Moses Tladi
Moses Tladi
Moses Tladi's oil on canvas board Crown Mines.
Moses Tladi's oil on canvas board Crown Mines.

UNEARTHING MOSES TLADI. An exhibition of paintings and drawings. Curated by Andrea Lewis. At Iziko National Gallery until March 14. LUCINDA JOLLY reviews.

BORN more than a century ago, landscape painter Moses Taldi was the first black artist to be shown at the Iziko National Gallery in 1931. His works were last shown in London in 1997 but this exhibition is the first time a comprehensive exhibition is being shown on South African soil.

In a sense there are two parts to this exhibition. Displayed are the paintings and drawings and Angela Read Lloyd’s book The Artist in the Garden – The Quest for Moses Tladi. The book is Lloyd’s story about her connection with Tladi who worked for her grandfather Herbert Read as gardener. When he was discovered painting – using a stick, cloth and leftover paint – by Lloyd’s great aunts, Tladi was encouraged and supported by Lloyd who gave him the carriage house as his studio and introduced him to seminal players in the art world. Lloyd was stimulated to write the book when working as a guide at the Johannesburg Art Gallery. She was shocked to discover that they only had one painting by a black artist, Gerard Sekoto. Then she remembered that she had known of a black artist, although one she had never met whose name she grew up with.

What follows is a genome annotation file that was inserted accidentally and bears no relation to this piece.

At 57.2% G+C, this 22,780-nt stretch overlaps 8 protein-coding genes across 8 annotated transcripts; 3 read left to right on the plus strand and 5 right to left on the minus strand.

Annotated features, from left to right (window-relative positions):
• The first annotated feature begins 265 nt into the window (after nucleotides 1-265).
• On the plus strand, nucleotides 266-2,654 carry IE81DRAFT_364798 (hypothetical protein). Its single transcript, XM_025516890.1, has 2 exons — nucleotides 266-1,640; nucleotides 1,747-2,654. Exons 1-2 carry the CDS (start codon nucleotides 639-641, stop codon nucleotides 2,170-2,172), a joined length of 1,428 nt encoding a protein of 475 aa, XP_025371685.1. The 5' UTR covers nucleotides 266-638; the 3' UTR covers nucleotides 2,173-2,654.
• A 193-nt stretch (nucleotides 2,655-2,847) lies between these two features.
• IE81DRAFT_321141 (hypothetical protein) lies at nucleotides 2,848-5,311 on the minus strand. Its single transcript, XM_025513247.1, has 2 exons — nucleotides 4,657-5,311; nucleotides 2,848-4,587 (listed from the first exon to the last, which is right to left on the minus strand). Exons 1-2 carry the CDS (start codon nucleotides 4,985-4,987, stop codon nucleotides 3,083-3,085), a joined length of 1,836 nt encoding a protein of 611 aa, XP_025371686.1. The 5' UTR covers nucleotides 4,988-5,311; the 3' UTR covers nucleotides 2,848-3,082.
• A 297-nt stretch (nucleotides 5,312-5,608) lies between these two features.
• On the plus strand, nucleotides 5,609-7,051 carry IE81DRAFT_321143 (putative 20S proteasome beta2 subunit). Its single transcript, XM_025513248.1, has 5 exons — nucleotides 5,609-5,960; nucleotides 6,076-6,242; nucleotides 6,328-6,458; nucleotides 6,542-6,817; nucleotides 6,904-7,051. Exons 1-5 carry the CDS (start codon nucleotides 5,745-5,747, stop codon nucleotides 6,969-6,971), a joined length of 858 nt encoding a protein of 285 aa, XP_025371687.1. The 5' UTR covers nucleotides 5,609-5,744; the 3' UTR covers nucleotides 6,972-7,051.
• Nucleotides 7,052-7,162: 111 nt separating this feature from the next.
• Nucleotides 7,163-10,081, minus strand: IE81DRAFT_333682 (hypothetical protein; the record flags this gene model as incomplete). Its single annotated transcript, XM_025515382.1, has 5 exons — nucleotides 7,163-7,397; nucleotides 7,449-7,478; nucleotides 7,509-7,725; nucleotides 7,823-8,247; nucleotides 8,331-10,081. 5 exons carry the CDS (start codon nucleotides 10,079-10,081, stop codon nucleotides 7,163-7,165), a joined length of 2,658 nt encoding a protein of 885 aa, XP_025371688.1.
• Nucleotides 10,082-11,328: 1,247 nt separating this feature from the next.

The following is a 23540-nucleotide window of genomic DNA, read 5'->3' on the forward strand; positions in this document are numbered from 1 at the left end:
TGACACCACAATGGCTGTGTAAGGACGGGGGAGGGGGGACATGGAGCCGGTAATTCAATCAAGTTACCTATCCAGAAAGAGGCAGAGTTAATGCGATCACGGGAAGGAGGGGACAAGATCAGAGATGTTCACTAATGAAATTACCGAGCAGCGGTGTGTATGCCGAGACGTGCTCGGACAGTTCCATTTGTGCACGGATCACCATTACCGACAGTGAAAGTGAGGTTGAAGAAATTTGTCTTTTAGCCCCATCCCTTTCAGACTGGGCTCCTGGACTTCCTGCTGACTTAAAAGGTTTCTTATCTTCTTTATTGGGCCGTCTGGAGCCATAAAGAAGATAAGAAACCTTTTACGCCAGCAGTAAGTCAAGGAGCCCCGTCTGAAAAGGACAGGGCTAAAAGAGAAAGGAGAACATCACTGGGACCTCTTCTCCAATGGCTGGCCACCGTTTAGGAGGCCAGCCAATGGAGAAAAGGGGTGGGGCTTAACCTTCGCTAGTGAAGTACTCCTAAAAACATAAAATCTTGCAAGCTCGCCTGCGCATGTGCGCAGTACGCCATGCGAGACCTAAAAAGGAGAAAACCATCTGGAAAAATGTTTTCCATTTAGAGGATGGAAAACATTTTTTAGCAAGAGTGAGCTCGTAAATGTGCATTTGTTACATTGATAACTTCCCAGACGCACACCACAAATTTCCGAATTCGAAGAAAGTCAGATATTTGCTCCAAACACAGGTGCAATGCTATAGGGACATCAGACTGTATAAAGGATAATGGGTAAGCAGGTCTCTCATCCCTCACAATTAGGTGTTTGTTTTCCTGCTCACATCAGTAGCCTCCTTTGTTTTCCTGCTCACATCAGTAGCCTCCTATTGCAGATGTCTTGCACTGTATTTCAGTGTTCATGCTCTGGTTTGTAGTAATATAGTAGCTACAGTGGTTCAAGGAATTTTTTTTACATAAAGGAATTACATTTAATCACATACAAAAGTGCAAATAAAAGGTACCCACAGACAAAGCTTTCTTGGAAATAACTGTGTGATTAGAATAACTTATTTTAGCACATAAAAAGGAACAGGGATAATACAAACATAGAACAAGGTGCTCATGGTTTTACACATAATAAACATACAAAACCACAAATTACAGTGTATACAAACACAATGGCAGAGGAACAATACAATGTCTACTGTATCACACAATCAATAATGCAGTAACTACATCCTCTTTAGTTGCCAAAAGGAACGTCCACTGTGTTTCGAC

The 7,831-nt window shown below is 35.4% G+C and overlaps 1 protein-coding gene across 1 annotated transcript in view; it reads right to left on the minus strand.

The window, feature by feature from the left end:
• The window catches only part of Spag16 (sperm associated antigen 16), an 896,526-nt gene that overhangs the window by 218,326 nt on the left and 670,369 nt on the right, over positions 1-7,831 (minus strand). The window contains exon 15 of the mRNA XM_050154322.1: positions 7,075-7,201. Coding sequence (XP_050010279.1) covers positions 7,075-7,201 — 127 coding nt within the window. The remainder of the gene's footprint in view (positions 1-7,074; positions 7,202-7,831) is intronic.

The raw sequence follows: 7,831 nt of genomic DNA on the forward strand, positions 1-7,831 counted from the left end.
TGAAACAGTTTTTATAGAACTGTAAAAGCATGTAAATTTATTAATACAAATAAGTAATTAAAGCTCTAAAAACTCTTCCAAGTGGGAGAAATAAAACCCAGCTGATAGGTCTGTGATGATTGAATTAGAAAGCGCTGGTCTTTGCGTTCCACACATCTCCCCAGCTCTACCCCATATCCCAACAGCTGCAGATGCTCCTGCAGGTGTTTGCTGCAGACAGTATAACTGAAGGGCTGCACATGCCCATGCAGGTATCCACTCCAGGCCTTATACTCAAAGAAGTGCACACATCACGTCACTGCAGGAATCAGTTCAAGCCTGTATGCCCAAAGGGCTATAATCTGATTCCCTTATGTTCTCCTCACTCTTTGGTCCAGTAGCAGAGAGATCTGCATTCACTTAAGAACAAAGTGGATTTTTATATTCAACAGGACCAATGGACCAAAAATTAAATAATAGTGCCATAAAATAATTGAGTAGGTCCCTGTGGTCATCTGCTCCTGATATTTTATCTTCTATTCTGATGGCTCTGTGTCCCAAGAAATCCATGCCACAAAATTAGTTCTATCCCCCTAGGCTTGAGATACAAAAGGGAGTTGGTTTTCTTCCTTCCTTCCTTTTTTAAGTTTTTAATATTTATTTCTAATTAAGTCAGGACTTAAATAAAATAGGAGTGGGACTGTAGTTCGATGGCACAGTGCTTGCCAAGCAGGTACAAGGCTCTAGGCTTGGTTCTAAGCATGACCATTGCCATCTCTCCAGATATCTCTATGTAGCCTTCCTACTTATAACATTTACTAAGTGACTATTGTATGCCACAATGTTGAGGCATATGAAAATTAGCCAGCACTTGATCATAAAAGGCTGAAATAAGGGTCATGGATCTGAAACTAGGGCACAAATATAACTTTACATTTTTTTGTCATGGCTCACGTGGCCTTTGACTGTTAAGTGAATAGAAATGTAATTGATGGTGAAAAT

According to the curator Andrea Lewis, Tladi is “very hard to place in a South African context as there has not yet been serious academic assessment of his work”. Also Lewis was only able to source 40 works. But she has worked around this by including other South African artists from the same time frame to provide viewers with a point of reference and to create conversations between the paintings. Although all the paintings on display deal with panoramic vistas these are small landscapes, intimate windows which the viewer must go up close to relate to. Similar elements, such as paths into landscape, blue gums, homesteads or mine dumps are grouped together.